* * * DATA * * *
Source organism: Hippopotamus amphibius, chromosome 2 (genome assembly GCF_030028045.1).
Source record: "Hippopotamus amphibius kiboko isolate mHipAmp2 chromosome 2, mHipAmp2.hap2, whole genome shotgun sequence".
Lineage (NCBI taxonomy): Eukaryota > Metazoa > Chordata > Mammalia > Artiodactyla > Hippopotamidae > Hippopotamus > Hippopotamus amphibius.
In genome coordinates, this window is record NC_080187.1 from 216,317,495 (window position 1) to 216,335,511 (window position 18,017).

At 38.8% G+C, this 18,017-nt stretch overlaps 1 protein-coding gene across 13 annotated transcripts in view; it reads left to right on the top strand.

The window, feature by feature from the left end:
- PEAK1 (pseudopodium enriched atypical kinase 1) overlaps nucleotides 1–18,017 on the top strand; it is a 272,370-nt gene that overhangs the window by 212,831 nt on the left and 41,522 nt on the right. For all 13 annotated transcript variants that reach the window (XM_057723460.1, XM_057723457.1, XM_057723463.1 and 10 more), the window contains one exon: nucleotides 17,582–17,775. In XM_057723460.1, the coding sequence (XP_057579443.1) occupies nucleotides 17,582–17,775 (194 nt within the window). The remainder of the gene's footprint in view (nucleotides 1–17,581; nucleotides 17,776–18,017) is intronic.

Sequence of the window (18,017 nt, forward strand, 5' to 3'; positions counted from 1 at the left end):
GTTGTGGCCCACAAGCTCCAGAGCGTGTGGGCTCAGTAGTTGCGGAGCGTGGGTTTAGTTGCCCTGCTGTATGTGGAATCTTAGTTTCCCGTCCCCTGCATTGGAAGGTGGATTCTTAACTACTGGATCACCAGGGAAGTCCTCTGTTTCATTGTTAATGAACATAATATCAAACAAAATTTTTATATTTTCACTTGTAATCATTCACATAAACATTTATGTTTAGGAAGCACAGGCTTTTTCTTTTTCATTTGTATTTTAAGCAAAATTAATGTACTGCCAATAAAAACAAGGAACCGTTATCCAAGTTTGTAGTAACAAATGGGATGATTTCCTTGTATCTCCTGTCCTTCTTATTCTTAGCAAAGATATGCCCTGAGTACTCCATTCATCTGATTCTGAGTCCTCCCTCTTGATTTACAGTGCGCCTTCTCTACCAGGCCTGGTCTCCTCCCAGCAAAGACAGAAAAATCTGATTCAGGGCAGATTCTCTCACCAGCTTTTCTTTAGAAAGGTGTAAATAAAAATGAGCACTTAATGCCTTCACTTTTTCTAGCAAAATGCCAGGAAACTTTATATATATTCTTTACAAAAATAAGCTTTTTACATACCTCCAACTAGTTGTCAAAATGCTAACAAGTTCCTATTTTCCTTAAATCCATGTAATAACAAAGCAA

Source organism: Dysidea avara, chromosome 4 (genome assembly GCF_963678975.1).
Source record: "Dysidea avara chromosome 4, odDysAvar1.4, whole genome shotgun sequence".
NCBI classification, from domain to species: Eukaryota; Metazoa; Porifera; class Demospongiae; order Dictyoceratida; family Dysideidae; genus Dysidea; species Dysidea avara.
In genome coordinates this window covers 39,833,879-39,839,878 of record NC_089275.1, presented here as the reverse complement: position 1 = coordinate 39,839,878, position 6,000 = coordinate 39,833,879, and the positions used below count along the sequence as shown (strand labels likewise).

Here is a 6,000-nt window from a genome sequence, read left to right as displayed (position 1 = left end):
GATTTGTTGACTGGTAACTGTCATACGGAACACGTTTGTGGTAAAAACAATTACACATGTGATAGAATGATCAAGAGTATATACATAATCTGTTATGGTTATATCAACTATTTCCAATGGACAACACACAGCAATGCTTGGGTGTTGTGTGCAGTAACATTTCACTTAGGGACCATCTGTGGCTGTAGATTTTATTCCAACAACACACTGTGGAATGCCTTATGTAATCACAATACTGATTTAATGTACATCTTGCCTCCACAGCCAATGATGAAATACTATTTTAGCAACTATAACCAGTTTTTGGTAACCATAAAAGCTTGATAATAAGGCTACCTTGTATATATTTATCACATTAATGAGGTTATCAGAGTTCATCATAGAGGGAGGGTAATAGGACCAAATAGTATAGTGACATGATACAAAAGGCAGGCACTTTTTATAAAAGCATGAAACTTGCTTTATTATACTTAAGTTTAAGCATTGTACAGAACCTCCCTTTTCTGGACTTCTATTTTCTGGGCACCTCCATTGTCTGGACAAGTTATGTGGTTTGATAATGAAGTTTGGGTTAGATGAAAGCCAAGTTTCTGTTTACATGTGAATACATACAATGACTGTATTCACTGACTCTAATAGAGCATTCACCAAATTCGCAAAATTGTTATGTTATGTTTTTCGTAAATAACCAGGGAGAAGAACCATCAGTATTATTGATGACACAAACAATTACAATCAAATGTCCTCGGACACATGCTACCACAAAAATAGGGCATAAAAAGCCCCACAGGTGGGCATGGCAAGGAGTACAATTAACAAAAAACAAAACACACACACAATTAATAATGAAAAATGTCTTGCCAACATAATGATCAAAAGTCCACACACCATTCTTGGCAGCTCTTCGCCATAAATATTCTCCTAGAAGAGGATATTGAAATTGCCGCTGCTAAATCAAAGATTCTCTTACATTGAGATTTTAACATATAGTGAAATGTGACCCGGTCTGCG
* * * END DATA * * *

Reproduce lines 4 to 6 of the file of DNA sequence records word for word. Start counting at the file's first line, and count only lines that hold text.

In genome coordinates, this window is record NC_080187.1 from 216,317,495 (window position 1) to 216,335,511 (window position 18,017).

At 38.8% G+C, this 18,017-nt stretch overlaps 1 protein-coding gene across 13 annotated transcripts in view; it reads left to right on the top strand.

The window, feature by feature from the left end: